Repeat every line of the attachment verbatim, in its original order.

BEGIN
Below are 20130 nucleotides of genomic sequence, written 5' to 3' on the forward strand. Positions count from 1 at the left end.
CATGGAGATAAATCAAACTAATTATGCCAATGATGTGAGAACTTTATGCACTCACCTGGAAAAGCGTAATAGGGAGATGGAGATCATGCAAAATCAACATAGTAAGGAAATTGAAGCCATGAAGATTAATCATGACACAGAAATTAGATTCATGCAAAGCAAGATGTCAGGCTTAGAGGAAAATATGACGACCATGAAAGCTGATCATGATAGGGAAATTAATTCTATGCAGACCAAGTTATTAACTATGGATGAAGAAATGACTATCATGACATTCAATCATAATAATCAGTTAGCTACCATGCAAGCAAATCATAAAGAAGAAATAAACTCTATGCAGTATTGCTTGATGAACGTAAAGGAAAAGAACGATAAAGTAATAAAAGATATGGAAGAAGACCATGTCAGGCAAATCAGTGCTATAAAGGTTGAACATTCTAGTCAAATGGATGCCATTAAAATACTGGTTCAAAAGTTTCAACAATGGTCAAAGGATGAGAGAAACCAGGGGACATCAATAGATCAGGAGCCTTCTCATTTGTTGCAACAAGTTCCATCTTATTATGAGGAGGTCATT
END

Below are 20130 nucleotides of genomic sequence, written 5' to 3' on the forward strand. Positions count from 1 at the left end.
CATGGAGATAAATCAAACTAATTATGCCAATGATGTGAGAACTTTATGCACTCACCTGGAAAAGCGTAATAGGGAGATGGAGATCATGCAAAATCAACATAGTAAGGAAATTGAAGCCATGAAGATTAATCATGACACAGAAATTAGATTCATGCAAAGCAAGATGTCAGGCTTAGAGGAAAATATGACGACCATGAAAGCTGATCATGATAGGGAAATTAATTCTATGCAGACCAAGTTATTAACTATGGATGAAGAAATGACTATCATGACATTCAATCATAATAATCAGTTAGCTACCATGCAAGCAAATCATAAAGAAGAAATAAACTCTATGCAGTATTGCTTGATGAACGTAAAGGAAAAGAACGATAAAGTAATAAAAGATATGGAAGAAGACCATGTCAGGCAAATCAGTGCTATAAAGGTTGAACATTCTAGTCAAATGGATGCCATTAAAATACTGGTTCAAAAGTTTCAACAATGGTCAAAGGATGAGAGAAACCAGGGGACATCAATAGATCAGGAGCCTTCTCATTTGTTGCAACAAGTTCCATCTTATTATGAGGAGGTCATT